1 Mark Selby celebrates his and Leicester’s victories Mark Selby wants to join Leicester’s open-top bus parade after missing the greatest moment in the club’s history while he wrapped up the Betfred World Championship title.Within 15 minutes of Leicester being confirmed as Barclays Premier League champions on Monday night, Foxes fan Selby clinched an 18-14 victory over Ding Junhui in the Crucible final.Leicester’s staggering sporting achievements will be followed by days and weeks of celebrations, and Selby has earned his right to be a part of that.He missed Leicester’s big promotion party in 2014, because he was busy beating Ronnie O’Sullivan in the Sheffield final.But Selby has time on his hands now, at the end of the snooker season, and is already making plans to head to Leicester’s match against Everton on Saturday.He said: “When they won the Championship two years ago they had the open-top bus tour on the day of the Crucible final but hopefully they can hold it back for me this time and I can be on there with them.”Selby has revealed the part Leicester’s England striker Jamie Vardy played in his potting success, encouraging him to overcome Marco Fu in the semi-finals.“He was texting me through the semi-final, saying ‘good luck’ and hopefully I’ll get a few more messages from the boys,” Selby said.“It would be nice to go down and see them in the next home game and cheer them on, and not sit there in the crowd being under pressure thinking they still need to win when they’re already champions.”If Leicester let him, Selby will bring along his trophy.“I paraded it on the first home game at the start of the season when I won my first world title,” he said.That was also a clash with Everton, whose fans were cheekily told by a former world champion to jeer Selby.“John Parrott was giving me some stick because he said he’d told the Everton fans to boo me when I went around the ground but thankfully they managed to stand up and clap me,” Selby said.“Who knows, they might not let me parade it, but I’ll definitely go down to the game and hopefully I don’t have to pay for a ticket.“The boys have done absolutely unbelievably. If someone had said they’d get into Europe having finished top six you’d have been pinching yourself.“But they’ve been there, top of the league, for probably three quarters of the season and everyone kept saying for weeks that the wheels were going to fall off at some stage but they proved everyone wrong and fair play to them.”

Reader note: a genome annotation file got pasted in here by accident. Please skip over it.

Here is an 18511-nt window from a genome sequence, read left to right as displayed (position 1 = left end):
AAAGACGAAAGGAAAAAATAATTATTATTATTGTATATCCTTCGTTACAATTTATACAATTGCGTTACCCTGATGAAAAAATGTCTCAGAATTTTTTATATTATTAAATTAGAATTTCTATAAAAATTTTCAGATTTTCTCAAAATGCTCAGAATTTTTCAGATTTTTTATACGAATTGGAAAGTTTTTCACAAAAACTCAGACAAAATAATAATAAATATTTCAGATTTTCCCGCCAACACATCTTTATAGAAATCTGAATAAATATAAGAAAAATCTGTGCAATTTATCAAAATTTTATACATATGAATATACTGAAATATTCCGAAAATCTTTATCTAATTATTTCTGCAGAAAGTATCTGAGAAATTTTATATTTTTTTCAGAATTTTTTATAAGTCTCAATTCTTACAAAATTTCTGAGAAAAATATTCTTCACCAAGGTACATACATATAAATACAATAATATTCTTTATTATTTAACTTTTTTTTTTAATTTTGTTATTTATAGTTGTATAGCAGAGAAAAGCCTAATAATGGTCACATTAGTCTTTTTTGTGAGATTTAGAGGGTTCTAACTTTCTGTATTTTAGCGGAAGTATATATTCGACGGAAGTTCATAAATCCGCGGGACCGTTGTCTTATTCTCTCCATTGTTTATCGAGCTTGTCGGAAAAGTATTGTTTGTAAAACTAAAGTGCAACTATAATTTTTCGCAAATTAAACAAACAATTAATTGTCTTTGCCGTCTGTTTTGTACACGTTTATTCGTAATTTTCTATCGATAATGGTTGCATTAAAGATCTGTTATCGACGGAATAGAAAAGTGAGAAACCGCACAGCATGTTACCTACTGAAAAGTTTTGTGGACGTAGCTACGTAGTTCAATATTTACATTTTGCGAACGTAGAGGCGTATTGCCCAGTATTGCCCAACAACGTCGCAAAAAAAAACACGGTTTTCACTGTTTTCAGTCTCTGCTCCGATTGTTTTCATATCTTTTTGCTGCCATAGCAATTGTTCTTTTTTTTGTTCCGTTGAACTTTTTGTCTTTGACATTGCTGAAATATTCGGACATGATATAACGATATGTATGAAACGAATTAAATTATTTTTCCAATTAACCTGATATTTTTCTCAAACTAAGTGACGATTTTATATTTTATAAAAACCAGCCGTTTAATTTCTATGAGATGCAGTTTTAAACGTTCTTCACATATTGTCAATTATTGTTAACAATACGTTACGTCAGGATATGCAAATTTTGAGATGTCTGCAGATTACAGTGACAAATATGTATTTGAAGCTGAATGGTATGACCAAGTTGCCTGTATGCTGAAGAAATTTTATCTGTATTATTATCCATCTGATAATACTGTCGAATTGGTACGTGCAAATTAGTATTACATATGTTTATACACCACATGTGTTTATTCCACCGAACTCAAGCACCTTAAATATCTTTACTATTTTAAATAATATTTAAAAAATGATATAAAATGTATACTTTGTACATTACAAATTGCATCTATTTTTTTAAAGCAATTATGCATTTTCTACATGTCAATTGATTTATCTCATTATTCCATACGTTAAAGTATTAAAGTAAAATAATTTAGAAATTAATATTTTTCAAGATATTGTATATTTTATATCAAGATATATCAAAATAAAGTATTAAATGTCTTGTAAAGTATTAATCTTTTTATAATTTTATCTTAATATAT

Dear Supporter All this publicity about charity chief top ups is damaging. I’m writing this letter to clarify where the money donated to Jack & Jill goes and to urge supporters to stick with us, especially for those Christmas donations which we depend on to fund our home nursing care model into 2014. While the Jack & Jill Foundation receives €519,00 which is 19% of the €2.7 million we need every year from the HSE, it is the general public that funds Jack & Jill. The money you donate funds intensive home nursing care for children with life limiting conditions from birth to 4 years old, as well as end of life care for children sent home to die. Our home nursing care model, that has supported 1,700 children since 1997, is nine times less expensive than hospital care, thus saving the State and the taxpayer millions every year. So the Jack & Jill Foundation funds the HSE and not the other way around. Having said that, we are very thankful for and depend on our HSE grant which covers the cost of our fundraising division in terms of accounts, HR, IT and our fundraising team, including my own salary as CEO and Chief Fundraiser. That means that money donated by our supporters goes directly to fund home nursing for the 300 children under our wing, including the salaries of 11 liaison nurses across the country and the funding of up to 64 hours per month per family. As CEO, my salary is just under €90,000 today and I’ve been very open about that. For the first 6 years of running Jack & Jill I did not draw a salary for this busy role which is 7 days a week. I can assure you that I get no top up payments, no bonus, no pension. My salary is justified on the basis that since 1997 we have supported 1,700 children with home nursing care and raised €47 million privately while we’ve received only €4.5 million from the HSE. So my salary as a percentage of the fundraising I’ve done is less than 2%. I also want to remind our supporters of the efficiency and cost effectiveness of the Jack & Jill home nursing care model. I am very proud to say that we have one of the best qualified teams of paediatric nurses in the country. They give practical advice on caring for the child, really listen to the family and make representations on their behalf to the government and HSE. Families call this service the “gift of time”. Time to do the normal things that we all take for granted, like sleeping, working, shopping or taking the healthy children to the park in the knowledge that their sick child is well cared for at home. Furthermore, our end of life care model has no waiting list. Nursing is provided in the home within 24 hours, once the decision by the parents is made to take their child home to die. We listen to and help co-ordinate parents’ wishes at the time of the child’s death, liaising with expert counsellors. We cover 26 counties and are one of the only out of hour paediatric services providing hands on care in the home, funding up to 64 hours per month per family. The bottom line is that without the generosity of the General Public we would not exist. We also rely on the generosity of our network of volunteers who give their time free and our corporate partners. We work hard for every cent we raise, and we make every cent count, with every €16 raised funding one hour of home nursing care. On behalf of the families we support, we thank you for your continued support which keeps us going. Yours sincerely Jonathan Irwin, CEO and Founder, Jack & Jill Children’s Foundation VIEWPOINT: AN OPEN LETTER FROM THE JACK AND JILL FOUNDATION was last modified: December 1st, 2013 by John2Share this:Click to share on Facebook (Opens in new window)Click to share on Twitter (Opens in new window)Click to share on LinkedIn (Opens in new window)Click to share on Reddit (Opens in new window)Click to share on Pocket (Opens in new window)Click to share on Telegram (Opens in new window)Click to share on WhatsApp (Opens in new window)Click to share on Skype (Opens in new window)Click to print (Opens in new window) Tags:VIEWPOINT: AN OPEN LETTER FROM THE JACK AND JILL FOUNDATION